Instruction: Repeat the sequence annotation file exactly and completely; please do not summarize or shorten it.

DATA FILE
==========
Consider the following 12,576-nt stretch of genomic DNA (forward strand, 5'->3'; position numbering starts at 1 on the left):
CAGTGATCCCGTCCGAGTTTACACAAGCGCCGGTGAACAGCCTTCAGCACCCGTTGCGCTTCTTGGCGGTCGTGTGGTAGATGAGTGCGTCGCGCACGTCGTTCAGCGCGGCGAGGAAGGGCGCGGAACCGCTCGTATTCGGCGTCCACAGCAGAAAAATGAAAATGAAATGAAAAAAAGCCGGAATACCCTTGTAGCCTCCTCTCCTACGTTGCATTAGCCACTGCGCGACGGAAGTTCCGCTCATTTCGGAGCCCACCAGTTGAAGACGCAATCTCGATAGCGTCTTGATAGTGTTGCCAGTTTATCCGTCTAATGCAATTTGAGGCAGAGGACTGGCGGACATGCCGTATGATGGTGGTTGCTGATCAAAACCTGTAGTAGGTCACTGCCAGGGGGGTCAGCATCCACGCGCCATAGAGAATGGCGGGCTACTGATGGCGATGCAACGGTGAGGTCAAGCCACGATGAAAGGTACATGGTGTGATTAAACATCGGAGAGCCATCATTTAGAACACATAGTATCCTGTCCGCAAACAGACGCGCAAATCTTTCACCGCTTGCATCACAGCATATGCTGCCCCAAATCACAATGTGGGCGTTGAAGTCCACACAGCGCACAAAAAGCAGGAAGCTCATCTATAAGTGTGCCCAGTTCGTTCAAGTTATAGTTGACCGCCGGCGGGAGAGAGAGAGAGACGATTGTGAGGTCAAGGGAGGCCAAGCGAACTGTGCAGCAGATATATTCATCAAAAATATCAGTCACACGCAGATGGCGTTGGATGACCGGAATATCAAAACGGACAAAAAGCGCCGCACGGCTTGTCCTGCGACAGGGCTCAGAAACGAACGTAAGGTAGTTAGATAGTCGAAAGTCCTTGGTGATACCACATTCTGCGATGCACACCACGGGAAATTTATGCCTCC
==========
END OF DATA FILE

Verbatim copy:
Consider the following 12,576-nt stretch of genomic DNA (forward strand, 5'->3'; position numbering starts at 1 on the left):
CAGTGATCCCGTCCGAGTTTACACAAGCGCCGGTGAACAGCCTTCAGCACCCGTTGCGCTTCTTGGCGGTCGTGTGGTAGATGAGTGCGTCGCGCACGTCGTTCAGCGCGGCGAGGAAGGGCGCGGAACCGCTCGTATTCGGCGTCCACAGCAGAAAAATGAAAATGAAATGAAAAAAAGCCGGAATACCCTTGTAGCCTCCTCTCCTACGTTGCATTAGCCACTGCGCGACGGAAGTTCCGCTCATTTCGGAGCCCACCAGTTGAAGACGCAATCTCGATAGCGTCTTGATAGTGTTGCCAGTTTATCCGTCTAATGCAATTTGAGGCAGAGGACTGGCGGACATGCCGTATGATGGTGGTTGCTGATCAAAACCTGTAGTAGGTCACTGCCAGGGGGGTCAGCATCCACGCGCCATAGAGAATGGCGGGCTACTGATGGCGATGCAACGGTGAGGTCAAGCCACGATGAAAGGTACATGGTGTGATTAAACATCGGAGAGCCATCATTTAGAACACATAGTATCCTGTCCGCAAACAGACGCGCAAATCTTTCACCGCTTGCATCACAGCATATGCTGCCCCAAATCACAATGTGGGCGTTGAAGTCCACACAGCGCACAAAAAGCAGGAAGCTCATCTATAAGTGTGCCCAGTTCGTTCAAGTTATAGTTGACCGCCGGCGGGAGAGAGAGAGAGACGATTGTGAGGTCAAGGGAGGCCAAGCGAACTGTGCAGCAGATATATTCATCAAAAATATCAGTCACACGCAGATGGCGTTGGATGACCGGAATATCAAAACGGACAAAAAGCGCCGCACGGCTTGTCCTGCGACAGGGCTCAGAAACGAACGTAAGGTAGTTAGATAGTCGAAAGTCCTTGGTGATACCACATTCTGCGATGCACACCACGGGAAATTTATGCCTCC